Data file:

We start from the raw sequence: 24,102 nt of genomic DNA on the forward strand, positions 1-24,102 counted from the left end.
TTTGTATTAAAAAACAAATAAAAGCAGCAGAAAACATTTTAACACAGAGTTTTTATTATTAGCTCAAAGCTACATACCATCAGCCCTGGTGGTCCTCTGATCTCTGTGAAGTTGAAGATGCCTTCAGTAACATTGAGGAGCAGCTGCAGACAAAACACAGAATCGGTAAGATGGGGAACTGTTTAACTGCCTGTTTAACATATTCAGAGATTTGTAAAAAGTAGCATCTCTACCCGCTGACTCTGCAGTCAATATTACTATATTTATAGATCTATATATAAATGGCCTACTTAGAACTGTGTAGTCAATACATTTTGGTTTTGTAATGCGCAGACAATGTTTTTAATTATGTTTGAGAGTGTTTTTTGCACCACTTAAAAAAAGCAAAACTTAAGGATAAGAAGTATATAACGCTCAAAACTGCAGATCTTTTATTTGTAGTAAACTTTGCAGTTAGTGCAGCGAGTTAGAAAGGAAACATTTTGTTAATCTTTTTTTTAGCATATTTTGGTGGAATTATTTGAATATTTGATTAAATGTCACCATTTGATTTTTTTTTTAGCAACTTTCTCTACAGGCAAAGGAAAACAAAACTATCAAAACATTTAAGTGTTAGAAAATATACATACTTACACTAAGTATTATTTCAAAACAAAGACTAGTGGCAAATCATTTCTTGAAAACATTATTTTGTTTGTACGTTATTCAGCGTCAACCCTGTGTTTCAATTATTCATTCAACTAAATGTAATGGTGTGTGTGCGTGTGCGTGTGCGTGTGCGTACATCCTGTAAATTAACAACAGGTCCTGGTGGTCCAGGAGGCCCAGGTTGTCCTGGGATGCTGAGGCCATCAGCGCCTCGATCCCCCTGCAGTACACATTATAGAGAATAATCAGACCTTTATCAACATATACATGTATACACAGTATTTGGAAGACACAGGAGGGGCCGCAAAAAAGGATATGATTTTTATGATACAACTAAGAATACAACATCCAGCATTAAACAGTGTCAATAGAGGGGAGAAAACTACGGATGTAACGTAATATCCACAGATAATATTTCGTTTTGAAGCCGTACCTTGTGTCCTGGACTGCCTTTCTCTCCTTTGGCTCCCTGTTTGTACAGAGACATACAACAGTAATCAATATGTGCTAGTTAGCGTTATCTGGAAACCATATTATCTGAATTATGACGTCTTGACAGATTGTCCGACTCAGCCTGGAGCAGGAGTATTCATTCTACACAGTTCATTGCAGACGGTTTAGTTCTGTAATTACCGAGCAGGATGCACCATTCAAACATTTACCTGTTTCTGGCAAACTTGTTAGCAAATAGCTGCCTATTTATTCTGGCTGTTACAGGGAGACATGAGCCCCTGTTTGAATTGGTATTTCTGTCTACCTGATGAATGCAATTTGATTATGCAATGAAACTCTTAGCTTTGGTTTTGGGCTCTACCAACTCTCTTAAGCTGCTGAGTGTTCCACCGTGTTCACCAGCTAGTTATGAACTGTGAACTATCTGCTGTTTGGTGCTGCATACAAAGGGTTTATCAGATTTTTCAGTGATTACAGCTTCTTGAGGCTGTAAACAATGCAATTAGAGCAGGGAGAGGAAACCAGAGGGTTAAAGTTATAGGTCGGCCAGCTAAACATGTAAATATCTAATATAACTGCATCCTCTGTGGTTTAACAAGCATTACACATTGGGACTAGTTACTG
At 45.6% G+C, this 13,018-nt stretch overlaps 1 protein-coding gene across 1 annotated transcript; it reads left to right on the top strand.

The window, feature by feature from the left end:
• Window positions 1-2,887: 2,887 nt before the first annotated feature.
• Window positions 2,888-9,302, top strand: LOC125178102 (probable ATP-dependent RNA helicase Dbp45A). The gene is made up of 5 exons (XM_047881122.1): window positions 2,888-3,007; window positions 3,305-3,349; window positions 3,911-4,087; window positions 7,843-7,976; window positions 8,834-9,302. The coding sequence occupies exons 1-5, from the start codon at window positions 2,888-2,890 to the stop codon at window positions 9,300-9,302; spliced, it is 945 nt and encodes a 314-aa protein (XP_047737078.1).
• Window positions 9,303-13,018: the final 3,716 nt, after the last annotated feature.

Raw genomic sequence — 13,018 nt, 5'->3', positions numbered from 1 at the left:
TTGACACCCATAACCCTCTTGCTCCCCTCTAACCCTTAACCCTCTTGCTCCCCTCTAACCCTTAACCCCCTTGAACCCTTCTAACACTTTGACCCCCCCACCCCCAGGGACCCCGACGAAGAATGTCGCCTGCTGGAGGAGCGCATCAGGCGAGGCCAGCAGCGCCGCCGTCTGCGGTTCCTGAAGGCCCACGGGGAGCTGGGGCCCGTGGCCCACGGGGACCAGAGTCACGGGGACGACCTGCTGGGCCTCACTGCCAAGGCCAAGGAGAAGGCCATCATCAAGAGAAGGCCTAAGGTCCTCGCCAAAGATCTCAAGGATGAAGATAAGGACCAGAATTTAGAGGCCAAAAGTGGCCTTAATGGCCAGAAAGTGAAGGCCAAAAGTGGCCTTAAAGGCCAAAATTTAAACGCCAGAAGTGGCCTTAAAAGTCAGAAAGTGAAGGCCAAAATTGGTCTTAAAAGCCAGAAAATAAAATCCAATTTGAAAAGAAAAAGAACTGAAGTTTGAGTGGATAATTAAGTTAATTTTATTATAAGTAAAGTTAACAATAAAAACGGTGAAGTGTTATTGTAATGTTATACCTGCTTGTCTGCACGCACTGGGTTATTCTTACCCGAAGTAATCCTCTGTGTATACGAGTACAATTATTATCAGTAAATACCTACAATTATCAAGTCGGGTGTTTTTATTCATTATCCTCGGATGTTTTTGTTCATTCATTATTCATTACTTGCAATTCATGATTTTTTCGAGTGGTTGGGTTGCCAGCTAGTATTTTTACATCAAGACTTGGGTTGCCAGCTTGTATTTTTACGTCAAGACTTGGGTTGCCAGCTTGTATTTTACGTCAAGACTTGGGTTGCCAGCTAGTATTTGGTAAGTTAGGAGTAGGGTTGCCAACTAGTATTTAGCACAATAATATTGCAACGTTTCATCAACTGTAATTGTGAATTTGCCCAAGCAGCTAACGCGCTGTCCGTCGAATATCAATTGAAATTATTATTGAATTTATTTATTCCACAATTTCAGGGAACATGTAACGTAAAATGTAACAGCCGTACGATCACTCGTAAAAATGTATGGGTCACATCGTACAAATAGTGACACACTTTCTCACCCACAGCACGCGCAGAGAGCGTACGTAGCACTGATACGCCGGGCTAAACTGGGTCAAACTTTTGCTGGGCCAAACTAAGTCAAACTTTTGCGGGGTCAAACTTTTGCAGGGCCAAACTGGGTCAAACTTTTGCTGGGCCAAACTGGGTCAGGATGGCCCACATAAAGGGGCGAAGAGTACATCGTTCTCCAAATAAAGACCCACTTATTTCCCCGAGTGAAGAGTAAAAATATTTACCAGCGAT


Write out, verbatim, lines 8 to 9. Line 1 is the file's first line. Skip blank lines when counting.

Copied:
Raw genomic sequence — 13,018 nt, 5'->3', positions numbered from 1 at the left:
TTGACACCCATAACCCTCTTGCTCCCCTCTAACCCTTAACCCTCTTGCTCCCCTCTAACCCTTAACCCCCTTGAACCCTTCTAACACTTTGACCCCCCCACCCCCAGGGACCCCGACGAAGAATGTCGCCTGCTGGAGGAGCGCATCAGGCGAGGCCAGCAGCGCCGCCGTCTGCGGTTCCTGAAGGCCCACGGGGAGCTGGGGCCCGTGGCCCACGGGGACCAGAGTCACGGGGACGACCTGCTGGGCCTCACTGCCAAGGCCAAGGAGAAGGCCATCATCAAGAGAAGGCCTAAGGTCCTCGCCAAAGATCTCAAGGATGAAGATAAGGACCAGAATTTAGAGGCCAAAAGTGGCCTTAATGGCCAGAAAGTGAAGGCCAAAAGTGGCCTTAAAGGCCAAAATTTAAACGCCAGAAGTGGCCTTAAAAGTCAGAAAGTGAAGGCCAAAATTGGTCTTAAAAGCCAGAAAATAAAATCCAATTTGAAAAGAAAAAGAACTGAAGTTTGAGTGGATAATTAAGTTAATTTTATTATAAGTAAAGTTAACAATAAAAACGGTGAAGTGTTATTGTAATGTTATACCTGCTTGTCTGCACGCACTGGGTTATTCTTACCCGAAGTAATCCTCTGTGTATACGAGTACAATTATTATCAGTAAATACCTACAATTATCAAGTCGGGTGTTTTTATTCATTATCCTCGGATGTTTTTGTTCATTCATTATTCATTACTTGCAATTCATGATTTTTTCGAGTGGTTGGGTTGCCAGCTAGTATTTTTACATCAAGACTTGGGTTGCCAGCTTGTATTTTTACGTCAAGACTTGGGTTGCCAGCTTGTATTTTACGTCAAGACTTGGGTTGCCAGCTAGTATTTGGTAAGTTAGGAGTAGGGTTGCCAACTAGTATTTAGCACAATAATATTGCAACGTTTCATCAACTGTAATTGTGAATTTGCCCAAGCAGCTAACGCGCTGTCCGTCGAATATCAATTGAAATTATTATTGAATTTATTTATTCCACAATTTCAGGGAACATGTAACGTAAAATGTAACAGCCGTACGATCACTCGTAAAAATGTATGGGTCACATCGTACAAATAGTGACACACTTTCTCACCCACAGCACGCGCAGAGAGCGTACGTAGCACTGATACGCCGGGCTAAACTGGGTCAAACTTTTGCTGGGCCAAACTAAGTCAAACTTTTGCGGGGTCAAACTTTTGCAGGGCCAAACTGGGTCAAACTTTTGCTGGGCCAAACTGGGTCAGGATGGCCCACATAAAGGGGCGAAGAGTACATCGTTCTCCAAATAAAGACCCACTTATTTCCCCGAGTGAAGAGTAAAAATATTTACCAGCGAT